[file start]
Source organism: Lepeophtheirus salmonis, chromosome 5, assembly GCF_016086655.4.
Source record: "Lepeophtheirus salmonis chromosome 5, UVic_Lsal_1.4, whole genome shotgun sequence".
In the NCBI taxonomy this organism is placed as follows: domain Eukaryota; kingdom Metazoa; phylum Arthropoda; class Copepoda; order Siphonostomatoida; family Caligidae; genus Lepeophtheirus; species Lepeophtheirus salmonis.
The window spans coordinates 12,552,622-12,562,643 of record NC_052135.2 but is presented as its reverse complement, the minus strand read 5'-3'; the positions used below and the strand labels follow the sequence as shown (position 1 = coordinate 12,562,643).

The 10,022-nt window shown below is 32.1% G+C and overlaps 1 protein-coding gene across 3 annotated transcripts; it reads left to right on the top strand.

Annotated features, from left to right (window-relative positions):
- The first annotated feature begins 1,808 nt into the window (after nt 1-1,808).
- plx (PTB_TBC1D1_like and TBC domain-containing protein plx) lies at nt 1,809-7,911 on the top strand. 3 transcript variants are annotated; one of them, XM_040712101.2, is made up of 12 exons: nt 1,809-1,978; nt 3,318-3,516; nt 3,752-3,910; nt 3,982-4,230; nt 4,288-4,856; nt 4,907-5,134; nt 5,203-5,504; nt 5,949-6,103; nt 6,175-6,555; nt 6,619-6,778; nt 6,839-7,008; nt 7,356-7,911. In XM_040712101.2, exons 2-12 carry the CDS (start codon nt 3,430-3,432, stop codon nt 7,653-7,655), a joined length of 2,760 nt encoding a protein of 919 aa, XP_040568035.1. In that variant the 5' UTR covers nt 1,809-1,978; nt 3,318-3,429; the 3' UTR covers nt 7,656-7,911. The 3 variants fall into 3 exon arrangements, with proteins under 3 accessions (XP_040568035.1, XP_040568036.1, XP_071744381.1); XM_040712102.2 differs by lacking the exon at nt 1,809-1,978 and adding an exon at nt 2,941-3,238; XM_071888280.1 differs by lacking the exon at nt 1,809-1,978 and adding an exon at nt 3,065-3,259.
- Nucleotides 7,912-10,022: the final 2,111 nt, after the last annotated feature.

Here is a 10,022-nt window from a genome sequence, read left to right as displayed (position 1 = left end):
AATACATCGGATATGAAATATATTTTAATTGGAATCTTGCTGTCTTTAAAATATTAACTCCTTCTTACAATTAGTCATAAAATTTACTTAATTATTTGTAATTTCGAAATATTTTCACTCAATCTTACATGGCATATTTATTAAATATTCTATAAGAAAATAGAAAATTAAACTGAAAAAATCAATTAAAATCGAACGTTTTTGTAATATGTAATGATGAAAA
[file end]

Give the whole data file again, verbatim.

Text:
Source organism: Lepeophtheirus salmonis, chromosome 5, assembly GCF_016086655.4.
Source record: "Lepeophtheirus salmonis chromosome 5, UVic_Lsal_1.4, whole genome shotgun sequence".
In the NCBI taxonomy this organism is placed as follows: domain Eukaryota; kingdom Metazoa; phylum Arthropoda; class Copepoda; order Siphonostomatoida; family Caligidae; genus Lepeophtheirus; species Lepeophtheirus salmonis.
The window spans coordinates 12,552,622-12,562,643 of record NC_052135.2 but is presented as its reverse complement, the minus strand read 5'-3'; the positions used below and the strand labels follow the sequence as shown (position 1 = coordinate 12,562,643).

The 10,022-nt window shown below is 32.1% G+C and overlaps 1 protein-coding gene across 3 annotated transcripts; it reads left to right on the top strand.

Annotated features, from left to right (window-relative positions):
- The first annotated feature begins 1,808 nt into the window (after nt 1-1,808).
- plx (PTB_TBC1D1_like and TBC domain-containing protein plx) lies at nt 1,809-7,911 on the top strand. 3 transcript variants are annotated; one of them, XM_040712101.2, is made up of 12 exons: nt 1,809-1,978; nt 3,318-3,516; nt 3,752-3,910; nt 3,982-4,230; nt 4,288-4,856; nt 4,907-5,134; nt 5,203-5,504; nt 5,949-6,103; nt 6,175-6,555; nt 6,619-6,778; nt 6,839-7,008; nt 7,356-7,911. In XM_040712101.2, exons 2-12 carry the CDS (start codon nt 3,430-3,432, stop codon nt 7,653-7,655), a joined length of 2,760 nt encoding a protein of 919 aa, XP_040568035.1. In that variant the 5' UTR covers nt 1,809-1,978; nt 3,318-3,429; the 3' UTR covers nt 7,656-7,911. The 3 variants fall into 3 exon arrangements, with proteins under 3 accessions (XP_040568035.1, XP_040568036.1, XP_071744381.1); XM_040712102.2 differs by lacking the exon at nt 1,809-1,978 and adding an exon at nt 2,941-3,238; XM_071888280.1 differs by lacking the exon at nt 1,809-1,978 and adding an exon at nt 3,065-3,259.
- Nucleotides 7,912-10,022: the final 2,111 nt, after the last annotated feature.

Here is a 10,022-nt window from a genome sequence, read left to right as displayed (position 1 = left end):
AATACATCGGATATGAAATATATTTTAATTGGAATCTTGCTGTCTTTAAAATATTAACTCCTTCTTACAATTAGTCATAAAATTTACTTAATTATTTGTAATTTCGAAATATTTTCACTCAATCTTACATGGCATATTTATTAAATATTCTATAAGAAAATAGAAAATTAAACTGAAAAAATCAATTAAAATCGAACGTTTTTGTAATATGTAATGATGAAAA